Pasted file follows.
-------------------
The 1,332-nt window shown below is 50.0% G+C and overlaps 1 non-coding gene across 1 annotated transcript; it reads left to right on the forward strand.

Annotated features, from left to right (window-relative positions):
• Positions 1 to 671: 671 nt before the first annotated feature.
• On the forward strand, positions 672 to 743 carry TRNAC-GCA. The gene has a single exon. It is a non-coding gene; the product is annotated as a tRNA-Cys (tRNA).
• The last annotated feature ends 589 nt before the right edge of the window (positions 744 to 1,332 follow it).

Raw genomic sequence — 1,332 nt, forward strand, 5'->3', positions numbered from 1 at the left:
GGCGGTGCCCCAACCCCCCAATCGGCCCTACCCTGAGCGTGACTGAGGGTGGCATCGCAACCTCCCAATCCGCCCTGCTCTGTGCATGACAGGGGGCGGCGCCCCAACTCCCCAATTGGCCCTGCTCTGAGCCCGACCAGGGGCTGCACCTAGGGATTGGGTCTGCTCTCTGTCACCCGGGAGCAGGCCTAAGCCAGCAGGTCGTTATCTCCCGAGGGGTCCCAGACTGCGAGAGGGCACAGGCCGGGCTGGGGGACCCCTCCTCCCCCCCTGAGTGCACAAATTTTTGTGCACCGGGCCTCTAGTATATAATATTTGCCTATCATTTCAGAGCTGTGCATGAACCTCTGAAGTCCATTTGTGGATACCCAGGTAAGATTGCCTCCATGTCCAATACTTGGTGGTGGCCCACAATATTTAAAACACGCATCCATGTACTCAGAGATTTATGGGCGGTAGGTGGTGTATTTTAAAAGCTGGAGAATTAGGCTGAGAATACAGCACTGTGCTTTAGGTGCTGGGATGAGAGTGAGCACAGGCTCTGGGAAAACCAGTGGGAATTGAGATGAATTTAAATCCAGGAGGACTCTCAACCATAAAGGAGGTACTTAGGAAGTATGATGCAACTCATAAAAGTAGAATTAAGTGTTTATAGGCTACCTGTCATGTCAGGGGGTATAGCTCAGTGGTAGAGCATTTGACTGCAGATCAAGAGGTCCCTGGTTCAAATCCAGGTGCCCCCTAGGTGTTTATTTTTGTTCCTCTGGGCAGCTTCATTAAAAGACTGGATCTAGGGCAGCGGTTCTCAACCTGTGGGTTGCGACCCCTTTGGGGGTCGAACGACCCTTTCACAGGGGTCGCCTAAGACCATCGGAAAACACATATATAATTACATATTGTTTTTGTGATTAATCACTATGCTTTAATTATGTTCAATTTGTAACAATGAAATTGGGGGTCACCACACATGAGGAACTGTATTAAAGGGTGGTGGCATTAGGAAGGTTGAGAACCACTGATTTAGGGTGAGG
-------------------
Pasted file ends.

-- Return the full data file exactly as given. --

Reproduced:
The 1,332-nt window shown below is 50.0% G+C and overlaps 1 non-coding gene across 1 annotated transcript; it reads left to right on the forward strand.

Annotated features, from left to right (window-relative positions):
• Positions 1 to 671: 671 nt before the first annotated feature.
• On the forward strand, positions 672 to 743 carry TRNAC-GCA. The gene has a single exon. It is a non-coding gene; the product is annotated as a tRNA-Cys (tRNA).
• The last annotated feature ends 589 nt before the right edge of the window (positions 744 to 1,332 follow it).

Raw genomic sequence — 1,332 nt, forward strand, 5'->3', positions numbered from 1 at the left:
GGCGGTGCCCCAACCCCCCAATCGGCCCTACCCTGAGCGTGACTGAGGGTGGCATCGCAACCTCCCAATCCGCCCTGCTCTGTGCATGACAGGGGGCGGCGCCCCAACTCCCCAATTGGCCCTGCTCTGAGCCCGACCAGGGGCTGCACCTAGGGATTGGGTCTGCTCTCTGTCACCCGGGAGCAGGCCTAAGCCAGCAGGTCGTTATCTCCCGAGGGGTCCCAGACTGCGAGAGGGCACAGGCCGGGCTGGGGGACCCCTCCTCCCCCCCTGAGTGCACAAATTTTTGTGCACCGGGCCTCTAGTATATAATATTTGCCTATCATTTCAGAGCTGTGCATGAACCTCTGAAGTCCATTTGTGGATACCCAGGTAAGATTGCCTCCATGTCCAATACTTGGTGGTGGCCCACAATATTTAAAACACGCATCCATGTACTCAGAGATTTATGGGCGGTAGGTGGTGTATTTTAAAAGCTGGAGAATTAGGCTGAGAATACAGCACTGTGCTTTAGGTGCTGGGATGAGAGTGAGCACAGGCTCTGGGAAAACCAGTGGGAATTGAGATGAATTTAAATCCAGGAGGACTCTCAACCATAAAGGAGGTACTTAGGAAGTATGATGCAACTCATAAAAGTAGAATTAAGTGTTTATAGGCTACCTGTCATGTCAGGGGGTATAGCTCAGTGGTAGAGCATTTGACTGCAGATCAAGAGGTCCCTGGTTCAAATCCAGGTGCCCCCTAGGTGTTTATTTTTGTTCCTCTGGGCAGCTTCATTAAAAGACTGGATCTAGGGCAGCGGTTCTCAACCTGTGGGTTGCGACCCCTTTGGGGGTCGAACGACCCTTTCACAGGGGTCGCCTAAGACCATCGGAAAACACATATATAATTACATATTGTTTTTGTGATTAATCACTATGCTTTAATTATGTTCAATTTGTAACAATGAAATTGGGGGTCACCACACATGAGGAACTGTATTAAAGGGTGGTGGCATTAGGAAGGTTGAGAACCACTGATTTAGGGTGAGG